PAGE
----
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CHAPTER 6 GENETIC RELATIONSHIP AND INHERITANCE OF NON-NODULATION AND TESTA COLOR IN PEANUT LINES FROM FLORIDA AND ICRISAT Introduction The peanut ( Arachis hypogaea L.) is a legume which will form root nodules that are capable of N2-fixation when infected by effective Rhizobium strains. Non-nodulating peanuts have been identified in Florida (24) and India (39). Nigam et al. (39) reported nodulation was controlled by two independent genes, with the non-nodulating plants being homozygous recessive at both loci (n^n^n2n2) Their report was confirmed in Chapter 3 except that the i^2"l^2"2 S^"type produced plants with only a few nodules when the parental male gamete of the plant was "2^2' The inheritance of testa color in peanut has been the subject of many studies, and an extensive review was presented by Hammons (26). At the R2 locus the recessive r^ allele produces red testa color, and the dominant R2 allele produces pink testa (5, 7). Stokes and Hull (60) reported that the variegated testa of A_^ nambyquarae L. was incompletely dominant to solid color of A^ hypogaea testa. The inheritance of red on white testa variegation in peanut was controlled at one locus, and the allele for variegation (V) was incompletely dominant to the allele for solid testa color (v) (11). Recently, Branch and Hammons (12) found that the R2 and V loci segregated independently with incomplete dominance gene action found at both loci. 79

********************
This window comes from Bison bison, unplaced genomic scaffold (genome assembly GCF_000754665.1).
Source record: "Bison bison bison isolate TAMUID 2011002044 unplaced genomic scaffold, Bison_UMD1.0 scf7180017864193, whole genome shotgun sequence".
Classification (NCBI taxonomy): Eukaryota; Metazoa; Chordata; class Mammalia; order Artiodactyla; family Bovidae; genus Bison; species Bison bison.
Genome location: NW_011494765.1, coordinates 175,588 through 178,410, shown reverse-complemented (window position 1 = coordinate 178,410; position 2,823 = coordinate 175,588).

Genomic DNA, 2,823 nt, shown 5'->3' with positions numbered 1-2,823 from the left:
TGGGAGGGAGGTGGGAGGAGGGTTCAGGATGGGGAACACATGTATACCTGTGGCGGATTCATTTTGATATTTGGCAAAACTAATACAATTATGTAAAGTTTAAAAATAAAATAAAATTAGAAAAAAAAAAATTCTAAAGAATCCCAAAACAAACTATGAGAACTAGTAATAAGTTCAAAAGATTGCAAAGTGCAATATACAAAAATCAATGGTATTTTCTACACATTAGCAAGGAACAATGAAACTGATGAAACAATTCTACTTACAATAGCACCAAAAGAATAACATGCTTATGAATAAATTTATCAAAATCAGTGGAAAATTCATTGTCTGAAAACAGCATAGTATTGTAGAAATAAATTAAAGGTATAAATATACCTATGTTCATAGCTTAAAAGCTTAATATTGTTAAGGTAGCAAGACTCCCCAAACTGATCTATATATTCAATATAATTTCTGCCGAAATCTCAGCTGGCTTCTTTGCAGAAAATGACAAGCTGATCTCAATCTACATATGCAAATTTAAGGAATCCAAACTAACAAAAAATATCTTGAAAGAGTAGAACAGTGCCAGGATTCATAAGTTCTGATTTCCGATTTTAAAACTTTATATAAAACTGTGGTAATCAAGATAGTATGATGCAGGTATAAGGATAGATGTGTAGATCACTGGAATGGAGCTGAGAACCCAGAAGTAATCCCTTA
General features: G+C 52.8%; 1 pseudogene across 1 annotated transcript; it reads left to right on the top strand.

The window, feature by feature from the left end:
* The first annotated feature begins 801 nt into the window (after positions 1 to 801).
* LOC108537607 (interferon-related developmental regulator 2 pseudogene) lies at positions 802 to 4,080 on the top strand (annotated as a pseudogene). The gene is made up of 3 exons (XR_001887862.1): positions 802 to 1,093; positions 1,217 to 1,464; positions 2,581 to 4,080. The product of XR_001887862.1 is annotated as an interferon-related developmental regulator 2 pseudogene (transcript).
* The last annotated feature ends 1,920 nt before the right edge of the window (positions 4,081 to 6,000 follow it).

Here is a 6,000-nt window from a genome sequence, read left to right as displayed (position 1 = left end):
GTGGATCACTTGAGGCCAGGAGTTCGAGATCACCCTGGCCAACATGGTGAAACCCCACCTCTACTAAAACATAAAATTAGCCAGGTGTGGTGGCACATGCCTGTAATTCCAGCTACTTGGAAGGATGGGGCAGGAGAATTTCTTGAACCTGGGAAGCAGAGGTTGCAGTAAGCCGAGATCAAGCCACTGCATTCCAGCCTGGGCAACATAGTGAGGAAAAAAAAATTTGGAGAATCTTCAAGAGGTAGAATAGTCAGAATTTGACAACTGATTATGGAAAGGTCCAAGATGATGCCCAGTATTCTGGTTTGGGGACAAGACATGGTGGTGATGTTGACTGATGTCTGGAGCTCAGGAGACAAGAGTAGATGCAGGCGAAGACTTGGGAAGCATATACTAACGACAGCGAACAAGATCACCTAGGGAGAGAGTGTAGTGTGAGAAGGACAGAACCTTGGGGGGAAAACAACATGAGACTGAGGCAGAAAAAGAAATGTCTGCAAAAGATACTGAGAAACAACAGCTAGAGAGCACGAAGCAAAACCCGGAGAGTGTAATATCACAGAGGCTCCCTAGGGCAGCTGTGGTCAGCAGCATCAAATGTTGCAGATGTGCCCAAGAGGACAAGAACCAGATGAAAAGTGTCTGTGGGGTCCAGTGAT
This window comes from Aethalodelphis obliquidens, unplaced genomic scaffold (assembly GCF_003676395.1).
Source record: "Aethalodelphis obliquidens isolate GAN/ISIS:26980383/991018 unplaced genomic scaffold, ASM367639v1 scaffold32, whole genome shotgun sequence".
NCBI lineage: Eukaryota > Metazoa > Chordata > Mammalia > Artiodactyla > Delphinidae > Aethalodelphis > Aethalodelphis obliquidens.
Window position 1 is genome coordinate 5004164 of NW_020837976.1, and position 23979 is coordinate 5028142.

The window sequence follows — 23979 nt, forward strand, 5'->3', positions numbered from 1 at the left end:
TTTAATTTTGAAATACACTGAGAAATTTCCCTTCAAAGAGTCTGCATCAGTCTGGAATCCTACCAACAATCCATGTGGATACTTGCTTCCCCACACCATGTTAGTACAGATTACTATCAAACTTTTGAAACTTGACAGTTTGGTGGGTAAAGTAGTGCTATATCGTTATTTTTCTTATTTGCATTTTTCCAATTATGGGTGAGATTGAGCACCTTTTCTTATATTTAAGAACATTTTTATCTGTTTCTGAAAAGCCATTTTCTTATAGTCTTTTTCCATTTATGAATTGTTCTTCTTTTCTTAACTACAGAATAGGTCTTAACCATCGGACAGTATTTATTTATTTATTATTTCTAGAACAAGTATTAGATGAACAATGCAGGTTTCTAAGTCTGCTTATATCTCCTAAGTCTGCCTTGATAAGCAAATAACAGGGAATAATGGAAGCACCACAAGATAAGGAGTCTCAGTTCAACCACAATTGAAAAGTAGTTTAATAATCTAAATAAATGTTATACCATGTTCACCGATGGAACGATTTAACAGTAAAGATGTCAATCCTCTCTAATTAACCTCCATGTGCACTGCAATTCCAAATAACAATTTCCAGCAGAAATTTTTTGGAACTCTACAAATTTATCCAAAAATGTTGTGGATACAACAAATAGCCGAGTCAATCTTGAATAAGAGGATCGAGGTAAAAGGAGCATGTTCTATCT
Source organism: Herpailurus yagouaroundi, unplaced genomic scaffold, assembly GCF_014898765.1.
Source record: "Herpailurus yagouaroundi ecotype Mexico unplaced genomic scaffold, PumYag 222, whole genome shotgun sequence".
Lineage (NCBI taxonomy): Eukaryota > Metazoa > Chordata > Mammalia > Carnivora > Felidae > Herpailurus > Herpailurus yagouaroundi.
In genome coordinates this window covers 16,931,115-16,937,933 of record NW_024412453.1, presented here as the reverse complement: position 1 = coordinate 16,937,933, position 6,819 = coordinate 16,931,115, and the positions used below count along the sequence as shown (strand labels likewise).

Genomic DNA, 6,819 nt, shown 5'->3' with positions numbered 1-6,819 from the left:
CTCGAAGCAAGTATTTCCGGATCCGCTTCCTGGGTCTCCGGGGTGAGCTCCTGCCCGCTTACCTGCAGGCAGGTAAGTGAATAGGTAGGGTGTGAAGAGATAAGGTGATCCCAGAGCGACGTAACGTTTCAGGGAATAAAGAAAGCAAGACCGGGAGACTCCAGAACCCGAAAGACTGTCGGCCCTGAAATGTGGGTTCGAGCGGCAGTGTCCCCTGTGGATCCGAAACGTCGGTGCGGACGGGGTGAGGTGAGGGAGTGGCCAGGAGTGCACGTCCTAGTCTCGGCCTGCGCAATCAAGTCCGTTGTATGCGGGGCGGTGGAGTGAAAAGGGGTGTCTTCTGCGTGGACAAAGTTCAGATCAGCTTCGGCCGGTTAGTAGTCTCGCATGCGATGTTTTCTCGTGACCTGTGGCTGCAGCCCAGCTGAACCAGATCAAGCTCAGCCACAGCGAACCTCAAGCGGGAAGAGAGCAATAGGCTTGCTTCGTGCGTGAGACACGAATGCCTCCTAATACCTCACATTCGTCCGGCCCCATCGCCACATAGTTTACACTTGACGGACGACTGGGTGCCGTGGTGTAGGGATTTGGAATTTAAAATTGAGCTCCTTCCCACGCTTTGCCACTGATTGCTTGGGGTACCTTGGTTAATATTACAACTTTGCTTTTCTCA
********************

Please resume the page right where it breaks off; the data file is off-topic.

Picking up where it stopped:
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80 This study was conducted to evaluate the inheritance of nodulation utilizing a non-nodulating peanut line developed from the nonnodulating germplasm described by Gorbet and Burton (24) and two non-nodulating lines developed at ICRISAT. In several of the crosses there was segregation for testa color; these data were also analyzed. Materials and Methods Six peanut genotypes were used as parents (Table 6-1) The lines PI 445923 and PI 445924 were crossed with UF 487A, PI 262090, 'Florunner,' and M4-2. Crosses were made using the method described by Norden and Rodriguez (41) About half of the plants were field grown at the United States Department of Agriculture Research Station at Isabella, Puerto Rico and the remaining F^ plants were grown in a greenhouse at the University of Florida Agricultural Research Center, Marianna, Florida. The parents and F2 were grown in the field at Marianna in 1982 using recommended agronomic practices, including inoculation of seed at planting with cowpea-type Rhizobium sp. All F^ plants from a sample of the F^ families were tagged before digging. A conventional peanut digger-inverter was used to dig the plants; roots were cut at 20-25 cm below the soil surface. Nodulation of roots of individual plants was rated as described in Chapter 3. Pod samples were handpicked and testa were classified as pink, red, light purple, or purple and also as solid, trace amount of variegation, or variegated. When compared with the "Munsell Limit Color Cascade," using Munsell notation, typical pink, red, light purple and purple testa were 2.4 YR 8.2/4.4, 6.8 R 2.6/9.4, 2.6 RP 1.8/5.4, and 4.9 P 2.1/11.2, respectively.